Observer column: 16 December 2016
Christmas Money Worries
At this time of year, councils across the country are putting together their budgets. Government grant settlement figures are issued around Christmas Eve, leaving just a couple of weeks to finalise the draft budget. And every year, these grants are cut further. As well as affecting jobs and services, that means councils have to find new ways to make ends meet.
The main grant paid to councils is the Revenue Support Grant (RSG). This is being cut dramatically, and will disappear completely by 2020. There are other Government grants, the biggest of which is New Homes Bonus. This is based on the council tax charged on new homes built in the council area, to act as an incentive for councils to promote new development. However, in Hastings, council tax bands are relatively low, and there's not much space to build new homes, so the amount we get from NHB is small compared to other councils, particularly those in wealthier areas.
The biggest crisis is in adult social care funding. This is provided by East Sussex County Council rather than Hastings Borough, but councils are simply running out of money to meet the ever-increasing demand for adult care services. The Government is considering allowing councils to put up the council tax to cover the gap, but in East Sussex that would require a 10% increase - not just in this year, but in subsequent years too.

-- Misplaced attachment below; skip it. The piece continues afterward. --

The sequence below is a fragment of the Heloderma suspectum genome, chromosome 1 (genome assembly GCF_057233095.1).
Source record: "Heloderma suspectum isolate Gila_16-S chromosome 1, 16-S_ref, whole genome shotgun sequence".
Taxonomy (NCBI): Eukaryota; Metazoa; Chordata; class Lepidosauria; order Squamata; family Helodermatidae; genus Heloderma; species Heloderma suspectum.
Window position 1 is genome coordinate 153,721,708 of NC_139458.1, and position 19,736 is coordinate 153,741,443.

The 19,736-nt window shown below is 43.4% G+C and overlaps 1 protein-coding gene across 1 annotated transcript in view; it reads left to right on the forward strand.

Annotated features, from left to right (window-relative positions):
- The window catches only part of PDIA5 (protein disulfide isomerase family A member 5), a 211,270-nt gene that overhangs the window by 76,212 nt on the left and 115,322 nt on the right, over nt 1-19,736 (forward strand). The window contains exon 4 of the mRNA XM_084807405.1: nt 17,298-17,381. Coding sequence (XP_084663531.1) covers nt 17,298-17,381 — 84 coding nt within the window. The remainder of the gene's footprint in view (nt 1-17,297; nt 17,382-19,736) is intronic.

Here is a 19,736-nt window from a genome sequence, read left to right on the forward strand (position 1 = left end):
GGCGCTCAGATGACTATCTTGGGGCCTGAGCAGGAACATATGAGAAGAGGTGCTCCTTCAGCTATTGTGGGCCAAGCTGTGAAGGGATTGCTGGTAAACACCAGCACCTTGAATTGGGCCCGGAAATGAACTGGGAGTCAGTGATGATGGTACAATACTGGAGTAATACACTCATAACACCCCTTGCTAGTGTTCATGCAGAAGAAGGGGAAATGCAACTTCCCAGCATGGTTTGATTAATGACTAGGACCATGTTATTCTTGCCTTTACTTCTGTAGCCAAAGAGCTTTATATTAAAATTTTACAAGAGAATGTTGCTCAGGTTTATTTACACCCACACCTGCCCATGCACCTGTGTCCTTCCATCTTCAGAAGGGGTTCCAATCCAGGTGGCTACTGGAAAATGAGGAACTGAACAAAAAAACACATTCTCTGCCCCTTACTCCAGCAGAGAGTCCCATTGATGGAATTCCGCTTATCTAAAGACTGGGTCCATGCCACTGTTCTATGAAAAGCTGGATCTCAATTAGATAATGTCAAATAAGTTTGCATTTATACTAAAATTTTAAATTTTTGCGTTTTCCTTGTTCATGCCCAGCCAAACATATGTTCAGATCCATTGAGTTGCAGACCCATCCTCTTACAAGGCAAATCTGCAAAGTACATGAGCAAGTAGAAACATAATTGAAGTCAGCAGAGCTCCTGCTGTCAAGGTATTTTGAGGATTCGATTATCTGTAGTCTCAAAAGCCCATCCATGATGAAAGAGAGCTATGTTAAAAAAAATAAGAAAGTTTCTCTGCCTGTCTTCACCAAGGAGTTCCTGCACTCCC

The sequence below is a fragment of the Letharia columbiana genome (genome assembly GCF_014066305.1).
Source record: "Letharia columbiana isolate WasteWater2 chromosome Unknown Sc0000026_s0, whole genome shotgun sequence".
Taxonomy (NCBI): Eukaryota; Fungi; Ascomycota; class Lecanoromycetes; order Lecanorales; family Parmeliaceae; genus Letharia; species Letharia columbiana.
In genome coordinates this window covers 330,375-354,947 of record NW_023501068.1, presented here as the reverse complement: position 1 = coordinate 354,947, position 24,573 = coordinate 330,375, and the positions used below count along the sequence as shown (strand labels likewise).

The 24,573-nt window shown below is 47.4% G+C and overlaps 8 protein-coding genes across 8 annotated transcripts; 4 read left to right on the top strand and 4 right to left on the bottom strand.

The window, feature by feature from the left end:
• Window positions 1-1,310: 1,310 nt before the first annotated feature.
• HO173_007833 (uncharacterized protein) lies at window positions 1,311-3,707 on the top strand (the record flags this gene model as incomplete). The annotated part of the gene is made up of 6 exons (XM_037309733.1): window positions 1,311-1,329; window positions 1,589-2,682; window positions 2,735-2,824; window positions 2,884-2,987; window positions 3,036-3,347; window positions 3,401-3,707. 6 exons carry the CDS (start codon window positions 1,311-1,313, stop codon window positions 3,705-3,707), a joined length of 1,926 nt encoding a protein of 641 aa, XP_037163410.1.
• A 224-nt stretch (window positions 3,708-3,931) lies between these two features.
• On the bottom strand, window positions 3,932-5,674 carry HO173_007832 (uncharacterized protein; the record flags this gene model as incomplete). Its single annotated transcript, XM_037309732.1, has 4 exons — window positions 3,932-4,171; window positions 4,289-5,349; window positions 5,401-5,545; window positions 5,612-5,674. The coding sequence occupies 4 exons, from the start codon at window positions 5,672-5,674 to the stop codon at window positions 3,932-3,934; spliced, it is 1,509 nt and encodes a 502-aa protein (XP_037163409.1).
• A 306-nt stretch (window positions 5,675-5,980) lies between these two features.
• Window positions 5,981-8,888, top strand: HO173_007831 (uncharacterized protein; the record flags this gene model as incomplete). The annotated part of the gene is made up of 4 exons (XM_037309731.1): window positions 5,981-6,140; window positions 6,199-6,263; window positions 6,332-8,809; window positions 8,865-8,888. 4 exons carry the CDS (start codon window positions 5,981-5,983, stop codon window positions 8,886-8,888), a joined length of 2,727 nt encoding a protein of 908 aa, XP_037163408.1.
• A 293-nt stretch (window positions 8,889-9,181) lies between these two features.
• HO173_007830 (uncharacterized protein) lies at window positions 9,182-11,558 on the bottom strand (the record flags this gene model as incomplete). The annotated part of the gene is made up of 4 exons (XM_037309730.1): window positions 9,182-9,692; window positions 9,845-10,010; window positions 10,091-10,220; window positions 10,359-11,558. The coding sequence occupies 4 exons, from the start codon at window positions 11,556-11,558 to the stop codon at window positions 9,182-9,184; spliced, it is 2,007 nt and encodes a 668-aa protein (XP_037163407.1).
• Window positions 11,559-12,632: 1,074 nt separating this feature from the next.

In district councils such as Hastings, there are many different services provided locally which, although they cost nowhere near as much as social care, are still necessary. For next year's budget, Hastings Council will be using its reserves to balance the books. We can't do that for long - the reserves will be quickly used up. And there are some big additional burdens on our budget. For example, the council has to compensate businesses when they win a rating valuation appeal, even though the council has no role in setting business rates. Successful appeals, for example from big supermarkets, are costing the council hundreds of thousands of pounds - which has to be met from reserves. So this year, we need to bridge a million-pound gap in the budget. By 2020, that's over £3m, out of a £16m net budget.
This means we'll need to raise more income, as well as making savings. Fees and charges for discretionary services the council provides will, unfortunately, need to be raised. But we'll be using new ways to generate income. New kiosks and chalets on the seafront are being built. The council recently agreed to set up a housing company, to buy and develop housing for sale and rent. We'll also be investing more in commercial property. Hastings Council already owns many commercial and industrial units, and has recently bought the Dunelm and Pets at Home retail park on Sedlescombe Road, bringing in an additional £150,000 a year. And there will have to be much more - the way councils work is changing, as we're forced towards the Government's ambition to make local government self-financing.
So enjoy whatever you're celebrating this time of year, be it Hanukkah, Yule, Saturnalia, Christmas, or another mid-winter festivity. But spare a thought for the council finance officers spending the holiday season pondering spreadsheets as they desperately try to balance their council's books. Their task gets harder every year.
Council Leader's column